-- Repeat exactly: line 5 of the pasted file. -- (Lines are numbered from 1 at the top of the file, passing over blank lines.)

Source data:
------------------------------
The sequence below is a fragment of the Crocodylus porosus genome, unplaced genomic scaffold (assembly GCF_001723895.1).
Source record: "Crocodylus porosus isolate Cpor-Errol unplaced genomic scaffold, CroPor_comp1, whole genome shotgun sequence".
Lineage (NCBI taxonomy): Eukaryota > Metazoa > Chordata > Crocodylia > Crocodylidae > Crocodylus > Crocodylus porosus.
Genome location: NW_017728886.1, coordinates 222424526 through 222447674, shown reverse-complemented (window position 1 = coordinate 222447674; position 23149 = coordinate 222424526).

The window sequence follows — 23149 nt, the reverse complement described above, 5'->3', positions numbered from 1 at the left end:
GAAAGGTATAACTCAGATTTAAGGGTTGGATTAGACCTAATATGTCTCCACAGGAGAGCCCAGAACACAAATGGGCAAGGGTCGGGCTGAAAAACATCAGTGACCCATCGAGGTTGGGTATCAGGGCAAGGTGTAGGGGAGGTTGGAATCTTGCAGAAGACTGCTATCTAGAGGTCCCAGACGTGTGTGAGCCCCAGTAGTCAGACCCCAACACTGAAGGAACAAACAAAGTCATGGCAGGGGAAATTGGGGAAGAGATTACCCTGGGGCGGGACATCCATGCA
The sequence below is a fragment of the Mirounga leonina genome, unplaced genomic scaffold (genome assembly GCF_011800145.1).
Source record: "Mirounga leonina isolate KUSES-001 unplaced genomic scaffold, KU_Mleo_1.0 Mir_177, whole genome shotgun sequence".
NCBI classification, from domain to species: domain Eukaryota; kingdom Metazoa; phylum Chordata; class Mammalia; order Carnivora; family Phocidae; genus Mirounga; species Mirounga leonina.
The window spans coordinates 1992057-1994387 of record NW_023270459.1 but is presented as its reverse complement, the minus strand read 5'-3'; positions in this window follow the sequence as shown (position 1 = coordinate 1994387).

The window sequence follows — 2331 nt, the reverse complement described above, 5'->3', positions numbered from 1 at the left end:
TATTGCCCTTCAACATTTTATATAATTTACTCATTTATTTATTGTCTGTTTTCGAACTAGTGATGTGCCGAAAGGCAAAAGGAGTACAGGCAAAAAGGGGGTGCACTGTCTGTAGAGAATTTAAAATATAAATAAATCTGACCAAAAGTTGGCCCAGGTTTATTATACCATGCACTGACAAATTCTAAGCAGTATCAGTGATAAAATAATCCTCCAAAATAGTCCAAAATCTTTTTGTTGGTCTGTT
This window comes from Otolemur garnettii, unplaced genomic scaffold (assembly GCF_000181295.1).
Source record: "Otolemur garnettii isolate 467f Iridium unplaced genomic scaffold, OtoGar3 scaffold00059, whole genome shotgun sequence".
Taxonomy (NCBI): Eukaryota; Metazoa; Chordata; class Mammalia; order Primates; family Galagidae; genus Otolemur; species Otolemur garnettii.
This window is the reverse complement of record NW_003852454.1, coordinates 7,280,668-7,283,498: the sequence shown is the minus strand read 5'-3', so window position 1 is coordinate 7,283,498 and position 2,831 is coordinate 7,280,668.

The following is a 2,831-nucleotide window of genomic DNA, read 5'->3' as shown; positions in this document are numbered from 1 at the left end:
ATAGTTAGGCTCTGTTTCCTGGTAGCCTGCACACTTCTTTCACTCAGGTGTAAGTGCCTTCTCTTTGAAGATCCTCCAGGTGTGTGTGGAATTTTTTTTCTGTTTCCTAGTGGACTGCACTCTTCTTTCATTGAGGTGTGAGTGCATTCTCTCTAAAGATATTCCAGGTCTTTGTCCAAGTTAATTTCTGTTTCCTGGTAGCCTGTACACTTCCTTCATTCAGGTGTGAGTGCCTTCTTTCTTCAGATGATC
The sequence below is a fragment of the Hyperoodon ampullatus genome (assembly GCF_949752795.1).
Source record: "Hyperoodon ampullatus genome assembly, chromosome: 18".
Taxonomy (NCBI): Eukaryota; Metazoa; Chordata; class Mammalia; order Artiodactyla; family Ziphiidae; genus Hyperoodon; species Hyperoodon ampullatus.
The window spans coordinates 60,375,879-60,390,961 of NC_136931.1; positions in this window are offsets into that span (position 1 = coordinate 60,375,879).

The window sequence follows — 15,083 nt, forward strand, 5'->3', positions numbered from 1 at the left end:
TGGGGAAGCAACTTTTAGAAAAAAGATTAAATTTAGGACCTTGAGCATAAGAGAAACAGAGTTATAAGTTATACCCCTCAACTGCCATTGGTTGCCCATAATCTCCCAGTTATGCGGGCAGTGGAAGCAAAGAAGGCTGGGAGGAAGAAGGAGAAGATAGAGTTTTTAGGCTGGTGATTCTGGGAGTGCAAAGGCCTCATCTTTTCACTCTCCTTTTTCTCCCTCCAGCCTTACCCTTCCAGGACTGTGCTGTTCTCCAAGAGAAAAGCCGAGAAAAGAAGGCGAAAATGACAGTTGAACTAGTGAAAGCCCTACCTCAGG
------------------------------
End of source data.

The window sequence follows — 23149 nt, the reverse complement described above, 5'->3', positions numbered from 1 at the left end: